44. Hindle AG, Rosen DAS, Trites AW (2010a) Swimming depth and ocean currents affect transiting costs in Steller sea lions (Eumetopias jubatus). Aquat Biol 10:139–148CrossRefGoogle Scholar
  45. Hindle AG, Young BL, Rosen DAS, Haulena M, Trites AW (2010b) Dive response differs between shallow- and deep-diving Steller sea lions (Eumetopias jubatus). J Exp Mar Biol Ecol 394:141–148CrossRefGoogle Scholar
  46. Horning M (2012) Constraint lines and performance envelopes in behavioral physiology: the case of the aerobic dive limit. Front Physiol 3:381PubMedPubMedCentralCrossRefGoogle Scholar
  47. Houston AI, Carbone C (1992) The optimal allocation of time during the diving cycle. Behav Ecol 3:255–265CrossRefGoogle Scholar
  48. Hurley JA, Costa DP (2001) Standard metabolic rate at the surface and during trained submersions in adult California sea lions (Zalophus californianus). J Exp Biol 204:3273–3281PubMedGoogle Scholar
  49. Irving L, Solandt OM, Solandt DY (1935) The respiratory metabolism of the seal and its adjustment to diving. J Cell Comp Physiol 7:137–151CrossRefGoogle Scholar
  50. Iverson SJ, Sparling CE, Williams TM, Lang SLC, Bowen WD (2010) Measurement of individual and population energetics of marine mammals. In: Boyd IL, Bowen WD, Iverson SJ (eds) Marine mammal ecology and conservation: a handbook of techniques. Oxford University Press, Oxford, pp 165–189Google Scholar
  51. Jeanniard du Dot T, Guinet C, Arnould JP, Speakman JR, Trites AW (2016) Accelerometers can measure total and activity‐specific energy expenditures in free‐ranging marine mammals only if linked to time‐activity budgets. Funct Ecol. doi: 10.1111/1365-2435.12729
  52. Jobsis P, Ponganis P, Kooyman G (2001) Effects of training on forced submersion responses in harbor seals. J Exp Biol 204(22):3877–3885PubMedGoogle Scholar
  53. Kooyman GL (1985) Physiology without restraint in diving mammals. Mar Mamm Sci 1(2):166–178CrossRefGoogle Scholar
  54. Kooyman GL (2002) Diving physiology. In: Perrin WF, Wursig B, Thewissen JGM (eds) Encyclopedia of marine mammals. Academic Press, San Diego, pp 339–344Google Scholar
  55. Kooyman GL, Ponganis PJ (1998) The physiological basis of diving to depth: birds and mammals. Annu Rev Physiol 60:19–32PubMedCrossRefGoogle Scholar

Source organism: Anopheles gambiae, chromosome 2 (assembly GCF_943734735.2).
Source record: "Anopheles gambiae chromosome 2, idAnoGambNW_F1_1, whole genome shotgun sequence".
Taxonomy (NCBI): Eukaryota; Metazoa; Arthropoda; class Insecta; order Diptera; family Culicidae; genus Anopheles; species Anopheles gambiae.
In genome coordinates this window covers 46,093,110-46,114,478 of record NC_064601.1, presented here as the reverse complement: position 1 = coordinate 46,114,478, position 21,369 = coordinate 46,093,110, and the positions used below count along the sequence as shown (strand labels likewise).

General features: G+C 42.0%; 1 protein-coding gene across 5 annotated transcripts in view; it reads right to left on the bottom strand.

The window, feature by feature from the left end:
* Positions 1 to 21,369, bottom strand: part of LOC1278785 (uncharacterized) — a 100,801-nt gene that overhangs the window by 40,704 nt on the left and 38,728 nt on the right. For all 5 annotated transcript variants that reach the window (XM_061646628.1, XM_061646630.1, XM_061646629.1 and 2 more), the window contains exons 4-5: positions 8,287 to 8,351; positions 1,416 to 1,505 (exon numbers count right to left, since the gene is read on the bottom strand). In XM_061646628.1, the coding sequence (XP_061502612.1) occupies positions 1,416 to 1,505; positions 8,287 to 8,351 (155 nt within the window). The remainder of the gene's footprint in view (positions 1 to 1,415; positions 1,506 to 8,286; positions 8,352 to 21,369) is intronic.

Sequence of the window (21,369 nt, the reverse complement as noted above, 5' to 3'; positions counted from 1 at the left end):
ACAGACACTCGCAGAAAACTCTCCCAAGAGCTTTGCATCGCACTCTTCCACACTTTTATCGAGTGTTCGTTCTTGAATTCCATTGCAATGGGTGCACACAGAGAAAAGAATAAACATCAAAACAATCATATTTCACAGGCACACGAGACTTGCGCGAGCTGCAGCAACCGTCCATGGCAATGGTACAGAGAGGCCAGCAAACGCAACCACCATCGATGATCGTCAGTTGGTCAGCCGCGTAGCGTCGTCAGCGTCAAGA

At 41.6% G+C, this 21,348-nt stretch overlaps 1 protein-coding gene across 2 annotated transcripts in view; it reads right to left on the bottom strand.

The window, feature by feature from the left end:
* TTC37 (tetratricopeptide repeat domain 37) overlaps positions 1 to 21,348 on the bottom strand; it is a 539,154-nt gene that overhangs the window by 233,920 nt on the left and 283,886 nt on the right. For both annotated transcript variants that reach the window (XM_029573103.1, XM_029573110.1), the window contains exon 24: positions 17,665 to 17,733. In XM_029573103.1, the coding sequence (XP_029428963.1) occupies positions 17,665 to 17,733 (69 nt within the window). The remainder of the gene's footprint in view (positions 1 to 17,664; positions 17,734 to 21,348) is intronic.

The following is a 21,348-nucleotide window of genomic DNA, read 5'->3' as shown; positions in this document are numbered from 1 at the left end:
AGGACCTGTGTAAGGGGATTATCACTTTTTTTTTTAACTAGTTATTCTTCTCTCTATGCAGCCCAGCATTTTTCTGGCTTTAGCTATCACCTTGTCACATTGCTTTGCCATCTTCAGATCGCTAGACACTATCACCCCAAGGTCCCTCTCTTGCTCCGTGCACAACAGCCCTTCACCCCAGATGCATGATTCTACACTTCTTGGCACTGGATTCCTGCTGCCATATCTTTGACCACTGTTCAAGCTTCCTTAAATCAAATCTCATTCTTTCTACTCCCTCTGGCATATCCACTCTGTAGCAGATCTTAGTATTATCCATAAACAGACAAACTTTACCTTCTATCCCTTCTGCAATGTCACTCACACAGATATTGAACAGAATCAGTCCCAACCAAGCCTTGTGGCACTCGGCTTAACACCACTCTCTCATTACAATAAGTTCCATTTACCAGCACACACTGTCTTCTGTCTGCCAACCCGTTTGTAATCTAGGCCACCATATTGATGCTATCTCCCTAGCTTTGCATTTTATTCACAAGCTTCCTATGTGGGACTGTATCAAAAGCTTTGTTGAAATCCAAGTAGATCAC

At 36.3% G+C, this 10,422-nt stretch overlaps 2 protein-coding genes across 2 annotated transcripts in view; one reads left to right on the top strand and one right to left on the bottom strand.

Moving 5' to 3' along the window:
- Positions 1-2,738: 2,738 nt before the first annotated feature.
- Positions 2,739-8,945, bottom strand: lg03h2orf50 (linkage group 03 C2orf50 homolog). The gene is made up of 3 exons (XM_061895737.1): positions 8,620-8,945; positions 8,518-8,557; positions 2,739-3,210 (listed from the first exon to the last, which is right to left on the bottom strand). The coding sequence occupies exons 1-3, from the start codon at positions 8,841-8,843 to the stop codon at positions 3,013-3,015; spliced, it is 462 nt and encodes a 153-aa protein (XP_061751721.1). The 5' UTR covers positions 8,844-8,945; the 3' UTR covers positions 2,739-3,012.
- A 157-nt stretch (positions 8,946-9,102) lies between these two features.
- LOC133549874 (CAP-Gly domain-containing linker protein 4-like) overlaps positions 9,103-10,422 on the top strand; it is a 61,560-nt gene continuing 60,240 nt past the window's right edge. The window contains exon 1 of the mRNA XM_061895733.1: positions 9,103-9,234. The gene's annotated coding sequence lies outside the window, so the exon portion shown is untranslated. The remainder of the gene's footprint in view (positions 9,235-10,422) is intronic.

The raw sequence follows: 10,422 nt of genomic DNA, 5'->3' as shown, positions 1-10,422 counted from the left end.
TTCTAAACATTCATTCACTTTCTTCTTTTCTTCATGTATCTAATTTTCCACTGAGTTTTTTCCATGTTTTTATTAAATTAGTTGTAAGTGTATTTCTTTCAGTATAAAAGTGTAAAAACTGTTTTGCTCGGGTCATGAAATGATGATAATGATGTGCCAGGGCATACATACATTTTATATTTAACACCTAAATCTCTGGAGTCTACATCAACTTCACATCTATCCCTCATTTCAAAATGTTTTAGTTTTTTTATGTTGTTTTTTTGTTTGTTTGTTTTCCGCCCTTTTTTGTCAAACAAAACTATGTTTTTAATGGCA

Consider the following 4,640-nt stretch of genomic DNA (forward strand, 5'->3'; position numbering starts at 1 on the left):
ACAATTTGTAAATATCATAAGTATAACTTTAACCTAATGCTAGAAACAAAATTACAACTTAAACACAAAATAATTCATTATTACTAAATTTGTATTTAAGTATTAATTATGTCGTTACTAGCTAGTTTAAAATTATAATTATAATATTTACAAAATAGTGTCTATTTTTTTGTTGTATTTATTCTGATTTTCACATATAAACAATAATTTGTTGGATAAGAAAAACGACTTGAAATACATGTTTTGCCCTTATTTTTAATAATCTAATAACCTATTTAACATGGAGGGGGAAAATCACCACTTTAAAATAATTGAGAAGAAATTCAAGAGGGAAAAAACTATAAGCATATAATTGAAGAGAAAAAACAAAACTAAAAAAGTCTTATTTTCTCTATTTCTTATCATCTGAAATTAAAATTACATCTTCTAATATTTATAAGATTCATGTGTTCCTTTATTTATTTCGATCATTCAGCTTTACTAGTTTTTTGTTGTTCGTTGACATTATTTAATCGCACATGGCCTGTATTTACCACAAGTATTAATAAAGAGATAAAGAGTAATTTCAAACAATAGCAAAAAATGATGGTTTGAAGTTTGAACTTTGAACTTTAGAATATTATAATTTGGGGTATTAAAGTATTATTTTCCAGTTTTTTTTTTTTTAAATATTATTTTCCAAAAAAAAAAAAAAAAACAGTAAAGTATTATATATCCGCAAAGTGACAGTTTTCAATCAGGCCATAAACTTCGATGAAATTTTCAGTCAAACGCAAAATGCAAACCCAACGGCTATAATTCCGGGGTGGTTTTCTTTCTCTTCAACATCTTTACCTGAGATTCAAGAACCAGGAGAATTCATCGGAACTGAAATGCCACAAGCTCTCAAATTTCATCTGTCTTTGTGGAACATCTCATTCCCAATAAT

56. Kooyman GL, Wahrenbrock EA, Castellini MA, Davis RW, Sinnett EE (1980) Aerobic and anaerobic metabolism during voluntary diving in Weddell seals: evidence of preferred pathways from blood chemistry and behavior. J Comp Physiol A 138:335–346CrossRefGoogle Scholar
  57. Kooyman GL, Castellini MA, Davis RW, Maue RA (1983) Aerobic diving limits of immature Weddell seals. J Comp Physiol B 151:171–174CrossRefGoogle Scholar
  58. Kramer DL (1988) The behavioral ecology of air breathing by aquatic mammals. Can J Zool 66:89–94CrossRefGoogle Scholar
  59. Lander ME, Lindstrom T, Rutishauser M, Franzheim A, Holland M (2015) Development and field testing a satellite-linked fluorometer for marine vertebrates. Anim Biotelem 3(1):40. doi: 10.1186/s40317-015-0070-7 CrossRefGoogle Scholar
  60. Lenfant C, Johansen K, Torrance JD (1970) Gas transport and oxygen storage capacity in some pinnipeds and the sea otter. Respir Physiol 9(2):277–286PubMedCrossRefGoogle Scholar
  61. Loughlin TR, Bengston JL, Merrick RL (1987) Characteristics of feeding trips of female northern fur seals. Can J Zool 65:2079–2084CrossRefGoogle Scholar
  62. Loughlin TR, Perlov AS, Baker JD, Blokhin SA, Makhnyr AG (1998) Diving behavior of adult female Steller sea lions in the Kuril Islands, Russia. Biosphere Conserv 1(1):21–31Google Scholar
  63. Loughlin TR, Sterling JT, Merrick RL, Sease JL, York AE (2003) Diving behavior of immature Steller sea lions (Eumetopias jubatus). Fish Bull 101:556–582Google Scholar
  64. McDonald BI, Ponganis PJ (2013) Insights from venous oxygen profiles: oxygen utilization and management in diving California sea lions. J Exp Biol 216(17):3332–3341PubMedCrossRefGoogle Scholar
  65. McPhee JM, Rosen DAS, Andrews RD, Trites AW (2003) Predicting metabolic rate from heart rate for juvenile Steller sea lions (Eumetopias jubatus). J Exp Biol 206:1941–1951PubMedCrossRefGoogle Scholar
  66. Meir JU, Stockard TK, Williams CL, Ponganis KV, Ponganis PJ (2008) Heart rate regulation and extreme bradycardia in diving emperor penguins. J Exp Biol 211(8):1169–1179PubMedCrossRefGoogle Scholar
  67. Meir JU, Champagne CD, Costa DP, Williams CL, Ponganis PJ (2009) Extreme hypoxemic tolerance and blood oxygen depletion in diving elephant seals. Am J Physiol Regul Integr Comp Physiol 297(4):R927–R939PubMedCrossRefGoogle Scholar
  68. Merrick RL, Loughlin TR (1997) Foraging behavior of adult female and young-of-year Steller sea lions in Alaskan waters. Can J Zool 75(5):776–786CrossRefGoogle Scholar
  69. Merrick R, Loughlin T, Antonelis G, Hill R (1994) Use of satellite-linked telemetry to study Steller sea lion and northern fur seal foraging. Polar Res 13(1):105–114CrossRefGoogle Scholar
  70. Miedler S, Fahlman A, Valls Torres M, Alvaro Alvez T, Garcia-Parraga D (2015) Evaluating cardiac physiology through echocardiography in bottlenose dolphins: using stroke volume and cardiac output to estimate systolic left ventricular function during rest and following exercise. J Exp Biol 218(22):3604–3610PubMedCrossRefGoogle Scholar
  71. Mottishaw PD, Thornton SJ, Hochachka PW (1999) The diving response mechanism and its surprising evolutionary path in seals and sea lions. Amer Zool 39:434–450CrossRefGoogle Scholar
  72. Pasche A (1976) Hypoxia in freely diving hooded seal, Cystophora cristata. Comp Biochem Physiol A 55:319–322PubMedCrossRefGoogle Scholar
  73. Phillipson EA, Duffin J, Cooper JD (1981) Critical dependence of respiratory rhythmicity on metabolic CO2 load. J Appl Physiol 50(1):45PubMedGoogle Scholar
  74. Ponganis PJ (2007) Bo-logging of physiological parameters in higher marine vertebrates. Deep Sea Res Pt II 54:183–192CrossRefGoogle Scholar
  75. Ponganis PJ, Kooyman GL, Zornow MH, Castellini MA, Croll DA (1990) Cardiac output and stroke volume in swimming harbor seals. J Comp Physiol B 160:473–482PubMedCrossRefGoogle Scholar